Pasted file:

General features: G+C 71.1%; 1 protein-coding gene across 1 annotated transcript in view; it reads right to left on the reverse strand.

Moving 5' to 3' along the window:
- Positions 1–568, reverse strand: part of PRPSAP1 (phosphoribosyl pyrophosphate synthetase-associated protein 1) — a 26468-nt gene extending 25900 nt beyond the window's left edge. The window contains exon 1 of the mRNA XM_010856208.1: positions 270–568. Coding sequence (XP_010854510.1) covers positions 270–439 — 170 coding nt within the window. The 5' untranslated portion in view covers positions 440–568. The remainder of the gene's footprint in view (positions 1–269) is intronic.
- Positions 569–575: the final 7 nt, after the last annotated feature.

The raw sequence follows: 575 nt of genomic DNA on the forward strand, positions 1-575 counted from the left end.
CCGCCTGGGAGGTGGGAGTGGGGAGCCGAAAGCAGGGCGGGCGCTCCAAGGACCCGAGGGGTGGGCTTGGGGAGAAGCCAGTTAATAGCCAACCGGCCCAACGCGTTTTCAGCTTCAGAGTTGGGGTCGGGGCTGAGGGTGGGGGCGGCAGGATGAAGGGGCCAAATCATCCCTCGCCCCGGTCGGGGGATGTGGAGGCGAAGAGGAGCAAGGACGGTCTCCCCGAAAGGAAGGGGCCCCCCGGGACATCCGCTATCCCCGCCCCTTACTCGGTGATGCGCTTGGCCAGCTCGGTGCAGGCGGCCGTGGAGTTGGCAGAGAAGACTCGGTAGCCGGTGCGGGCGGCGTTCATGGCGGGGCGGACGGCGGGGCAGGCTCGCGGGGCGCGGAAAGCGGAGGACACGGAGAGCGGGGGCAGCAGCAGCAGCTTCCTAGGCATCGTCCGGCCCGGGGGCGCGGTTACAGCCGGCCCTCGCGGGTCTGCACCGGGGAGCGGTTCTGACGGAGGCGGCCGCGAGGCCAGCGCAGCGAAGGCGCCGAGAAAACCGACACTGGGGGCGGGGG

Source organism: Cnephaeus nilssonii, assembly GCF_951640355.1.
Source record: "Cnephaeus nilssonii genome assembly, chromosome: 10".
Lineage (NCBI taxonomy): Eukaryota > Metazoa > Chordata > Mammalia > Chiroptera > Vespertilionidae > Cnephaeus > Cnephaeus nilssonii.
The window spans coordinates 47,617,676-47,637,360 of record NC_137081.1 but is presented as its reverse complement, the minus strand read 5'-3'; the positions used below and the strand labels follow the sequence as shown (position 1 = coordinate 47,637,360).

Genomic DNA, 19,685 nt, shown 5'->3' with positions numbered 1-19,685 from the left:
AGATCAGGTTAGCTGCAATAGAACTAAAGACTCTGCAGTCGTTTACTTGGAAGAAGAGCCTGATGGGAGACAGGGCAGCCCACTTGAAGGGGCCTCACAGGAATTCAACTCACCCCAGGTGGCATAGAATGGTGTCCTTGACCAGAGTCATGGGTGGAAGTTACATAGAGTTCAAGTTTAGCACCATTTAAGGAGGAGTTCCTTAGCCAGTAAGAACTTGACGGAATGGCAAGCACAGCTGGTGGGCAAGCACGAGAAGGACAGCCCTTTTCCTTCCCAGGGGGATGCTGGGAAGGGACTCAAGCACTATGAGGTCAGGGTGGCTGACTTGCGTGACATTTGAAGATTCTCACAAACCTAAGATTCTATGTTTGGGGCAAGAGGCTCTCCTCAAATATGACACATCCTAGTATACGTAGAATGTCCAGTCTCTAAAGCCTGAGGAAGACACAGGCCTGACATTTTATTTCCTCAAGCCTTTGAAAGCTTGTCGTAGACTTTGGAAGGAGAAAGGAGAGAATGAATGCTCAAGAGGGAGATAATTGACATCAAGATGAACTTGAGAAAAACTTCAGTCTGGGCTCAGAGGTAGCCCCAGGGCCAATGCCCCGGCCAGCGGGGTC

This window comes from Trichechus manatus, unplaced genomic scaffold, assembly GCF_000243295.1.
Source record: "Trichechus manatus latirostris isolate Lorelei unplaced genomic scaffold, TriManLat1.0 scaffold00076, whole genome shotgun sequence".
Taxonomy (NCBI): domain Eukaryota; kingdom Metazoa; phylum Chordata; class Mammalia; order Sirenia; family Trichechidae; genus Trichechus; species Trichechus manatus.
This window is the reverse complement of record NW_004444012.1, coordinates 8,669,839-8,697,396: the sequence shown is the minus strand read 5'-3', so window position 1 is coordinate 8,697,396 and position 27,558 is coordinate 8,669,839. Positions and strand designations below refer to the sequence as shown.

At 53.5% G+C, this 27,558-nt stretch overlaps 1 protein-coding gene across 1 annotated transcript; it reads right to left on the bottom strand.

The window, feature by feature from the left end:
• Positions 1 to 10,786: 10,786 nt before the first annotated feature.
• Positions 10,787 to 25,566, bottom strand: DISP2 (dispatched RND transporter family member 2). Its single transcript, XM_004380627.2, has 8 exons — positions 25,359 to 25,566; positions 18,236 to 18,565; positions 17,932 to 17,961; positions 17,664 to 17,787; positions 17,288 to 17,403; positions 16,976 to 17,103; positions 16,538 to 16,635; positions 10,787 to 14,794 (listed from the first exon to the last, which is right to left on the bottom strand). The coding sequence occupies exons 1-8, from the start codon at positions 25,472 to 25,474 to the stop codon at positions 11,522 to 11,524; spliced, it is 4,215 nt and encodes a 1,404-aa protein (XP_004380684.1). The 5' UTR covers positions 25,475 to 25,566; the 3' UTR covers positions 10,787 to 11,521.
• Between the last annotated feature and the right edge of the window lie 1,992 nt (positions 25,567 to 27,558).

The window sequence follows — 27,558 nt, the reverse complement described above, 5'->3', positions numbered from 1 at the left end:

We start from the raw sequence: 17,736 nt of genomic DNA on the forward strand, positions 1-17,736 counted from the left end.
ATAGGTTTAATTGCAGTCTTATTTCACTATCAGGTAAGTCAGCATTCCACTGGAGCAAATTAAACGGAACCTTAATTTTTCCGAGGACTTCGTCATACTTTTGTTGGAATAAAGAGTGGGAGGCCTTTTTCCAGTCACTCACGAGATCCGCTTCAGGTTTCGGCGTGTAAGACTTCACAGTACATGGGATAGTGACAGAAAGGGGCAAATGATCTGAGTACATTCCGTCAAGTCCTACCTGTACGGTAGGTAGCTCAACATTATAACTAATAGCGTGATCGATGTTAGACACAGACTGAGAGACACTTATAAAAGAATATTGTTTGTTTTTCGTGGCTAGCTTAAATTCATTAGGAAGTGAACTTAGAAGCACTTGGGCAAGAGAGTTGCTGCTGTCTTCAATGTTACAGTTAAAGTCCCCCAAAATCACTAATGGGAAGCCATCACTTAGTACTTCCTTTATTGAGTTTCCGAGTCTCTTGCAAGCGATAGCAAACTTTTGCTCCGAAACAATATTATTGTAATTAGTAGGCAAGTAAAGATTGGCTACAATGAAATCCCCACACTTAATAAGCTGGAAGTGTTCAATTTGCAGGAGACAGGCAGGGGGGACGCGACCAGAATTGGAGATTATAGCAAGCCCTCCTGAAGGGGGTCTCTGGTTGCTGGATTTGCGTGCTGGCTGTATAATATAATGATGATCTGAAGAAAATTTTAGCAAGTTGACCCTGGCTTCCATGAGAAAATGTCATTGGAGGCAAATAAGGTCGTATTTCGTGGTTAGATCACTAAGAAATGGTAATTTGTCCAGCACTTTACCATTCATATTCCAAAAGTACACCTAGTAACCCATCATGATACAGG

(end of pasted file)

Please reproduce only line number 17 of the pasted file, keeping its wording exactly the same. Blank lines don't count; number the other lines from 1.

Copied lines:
At 53.5% G+C, this 27,558-nt stretch overlaps 1 protein-coding gene across 1 annotated transcript; it reads right to left on the bottom strand.